“It’’s because of the construction of that building. It’s very odd: the acoustics are really different, the control room has this real mid‑range ‘bark’, and as a result you tend to mix things a certain way. So much so that when you go out to the car or listen through your ear buds back at the hotel, you suddenly realise, ‘Jeez, I’ve done this completely differently.’ You realise that it’s because of that room that those early MSS productions were mixed the way they were, with the kick drum and bass really loud and present. And there I was, all those years later, doing the exact same thing—just flooring the kick and bass in order to hear it properly! But you can get away with it, because the floors in the main room have a lot of give, they’re flexible kind of like a trampoline, and so they were acting like a bass trap, soaking up a lot of the low end. Add to that the bass deficiency inside the control room, and you were forced to add back the lows that were missing in the first place. It was like magic. ”
The group found their time at Muscle Shoals to be productive and inspirational, as they recorded all day in “a kind of focused frenzy” with a sense of immediacy. Neill recalled, “Things were happening that were very, very transcendent, as soon as they began playing. First few takes, we literally couldn’t believe what we were hearing. Dan and Pat were kind of looking at each other saying, ‘That doesn’t even sound like us.’ Seriously.” Much of the songs crafted were based on “idea fragments” that had been cut beforehand as demos at both Neill’s and Auerbach’s studios, but eventually evolved into entirely different creations as the sessions progressed. The band recorded 10 of the 15 tracks on Brothers in their 10 days at the studio.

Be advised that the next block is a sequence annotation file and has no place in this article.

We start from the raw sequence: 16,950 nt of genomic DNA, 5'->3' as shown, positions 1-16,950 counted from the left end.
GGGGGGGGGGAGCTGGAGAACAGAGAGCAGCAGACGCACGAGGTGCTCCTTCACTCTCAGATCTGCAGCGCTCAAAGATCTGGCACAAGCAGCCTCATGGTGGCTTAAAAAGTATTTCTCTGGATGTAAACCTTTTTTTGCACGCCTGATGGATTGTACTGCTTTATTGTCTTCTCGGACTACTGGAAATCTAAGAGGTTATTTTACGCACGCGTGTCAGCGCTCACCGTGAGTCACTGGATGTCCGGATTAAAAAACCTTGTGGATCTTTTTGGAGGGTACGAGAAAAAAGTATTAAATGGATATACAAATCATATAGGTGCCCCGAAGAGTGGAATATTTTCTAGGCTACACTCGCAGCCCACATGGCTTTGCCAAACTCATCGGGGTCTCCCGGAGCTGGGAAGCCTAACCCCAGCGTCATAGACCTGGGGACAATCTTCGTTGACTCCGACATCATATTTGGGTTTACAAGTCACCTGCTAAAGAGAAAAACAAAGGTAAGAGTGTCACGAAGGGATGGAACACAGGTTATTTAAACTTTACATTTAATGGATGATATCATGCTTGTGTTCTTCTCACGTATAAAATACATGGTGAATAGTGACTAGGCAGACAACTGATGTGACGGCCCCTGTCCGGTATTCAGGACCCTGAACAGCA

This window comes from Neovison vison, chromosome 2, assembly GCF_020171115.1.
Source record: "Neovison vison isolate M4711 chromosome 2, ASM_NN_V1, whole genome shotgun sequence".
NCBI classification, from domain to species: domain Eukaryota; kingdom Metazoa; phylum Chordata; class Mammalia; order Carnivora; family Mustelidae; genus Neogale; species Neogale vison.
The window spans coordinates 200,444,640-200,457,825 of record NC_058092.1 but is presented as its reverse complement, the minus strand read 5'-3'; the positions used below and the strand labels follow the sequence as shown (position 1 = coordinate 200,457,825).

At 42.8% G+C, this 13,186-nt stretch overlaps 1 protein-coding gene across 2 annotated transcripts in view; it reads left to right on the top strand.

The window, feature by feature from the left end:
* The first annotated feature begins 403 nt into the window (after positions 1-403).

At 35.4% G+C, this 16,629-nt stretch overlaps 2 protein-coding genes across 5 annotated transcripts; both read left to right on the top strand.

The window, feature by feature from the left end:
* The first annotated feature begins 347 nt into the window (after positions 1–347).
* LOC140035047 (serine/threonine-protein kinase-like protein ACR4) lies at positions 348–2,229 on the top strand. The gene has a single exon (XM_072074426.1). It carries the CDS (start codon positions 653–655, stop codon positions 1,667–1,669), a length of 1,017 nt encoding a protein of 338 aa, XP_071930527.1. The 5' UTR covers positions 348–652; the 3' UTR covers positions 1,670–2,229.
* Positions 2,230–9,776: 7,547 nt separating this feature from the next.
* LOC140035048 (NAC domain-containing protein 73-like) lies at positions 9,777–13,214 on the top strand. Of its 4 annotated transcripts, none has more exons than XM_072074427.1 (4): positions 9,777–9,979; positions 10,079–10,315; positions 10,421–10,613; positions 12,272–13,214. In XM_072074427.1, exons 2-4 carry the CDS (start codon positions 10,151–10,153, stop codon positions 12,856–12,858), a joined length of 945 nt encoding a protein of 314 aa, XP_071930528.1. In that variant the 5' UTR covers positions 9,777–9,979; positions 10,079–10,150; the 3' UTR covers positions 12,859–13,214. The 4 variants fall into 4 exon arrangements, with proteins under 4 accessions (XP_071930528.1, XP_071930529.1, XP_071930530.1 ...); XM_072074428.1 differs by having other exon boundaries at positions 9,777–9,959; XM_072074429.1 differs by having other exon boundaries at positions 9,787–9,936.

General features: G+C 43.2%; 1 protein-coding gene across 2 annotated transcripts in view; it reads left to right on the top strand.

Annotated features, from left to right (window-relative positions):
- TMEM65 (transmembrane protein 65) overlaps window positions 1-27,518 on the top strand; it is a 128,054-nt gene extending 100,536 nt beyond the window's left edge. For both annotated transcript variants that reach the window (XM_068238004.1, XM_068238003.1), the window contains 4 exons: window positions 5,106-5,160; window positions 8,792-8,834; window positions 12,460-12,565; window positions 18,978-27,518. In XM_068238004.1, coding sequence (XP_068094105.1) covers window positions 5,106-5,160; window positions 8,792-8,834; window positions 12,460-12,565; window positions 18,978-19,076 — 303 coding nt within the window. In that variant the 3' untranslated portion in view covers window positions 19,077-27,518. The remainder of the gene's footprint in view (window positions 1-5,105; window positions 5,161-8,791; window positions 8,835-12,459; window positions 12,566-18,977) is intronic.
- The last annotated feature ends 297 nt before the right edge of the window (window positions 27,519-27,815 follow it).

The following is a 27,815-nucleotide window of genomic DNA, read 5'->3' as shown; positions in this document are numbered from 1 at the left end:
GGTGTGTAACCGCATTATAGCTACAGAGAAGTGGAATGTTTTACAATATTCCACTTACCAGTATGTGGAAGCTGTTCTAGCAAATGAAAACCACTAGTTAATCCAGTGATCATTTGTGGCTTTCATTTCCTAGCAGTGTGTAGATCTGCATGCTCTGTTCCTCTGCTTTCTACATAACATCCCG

Due to the long hours working in the studio, Neill, Auerbach, and Carney generally only had time to kill at night when fewer retailers are open. Furthermore, Sheffield was remote and isolated; Neill said, “What they were complaining about is that at night, after we were done, they wanted to go swarm around and do something. There’s nothing. I told them that before we went out. Unless you want to go see a movie or something, or go to Walmart and stand around under the fluorescent lights. So what did we do? We went to Walmart.” Carney said that the trio were “just so bored that we were getting so fucked up every night at the hotel,” and one drunken night the group stayed up watching YouTube clips of Freddie King. The following day, the musicians showed up at the studio and found a harpsichord. The band’s manager had received a drunken voicemail from the band the night before asking for a harpsichord. The trio soon grew restless for a change, and after finalizing the tenth and final song at Muscle Shoals, the band left town. Back in La Mesa, Neill tweaked the multitracks, then filed the recordings away and awaited further instruction. The Black Keys eventually decided to re-work the overtly swampy tracks from Muscle Shoals using more modern machinery, and they subsequently employed producer Tchad Blake to re-mix their songs.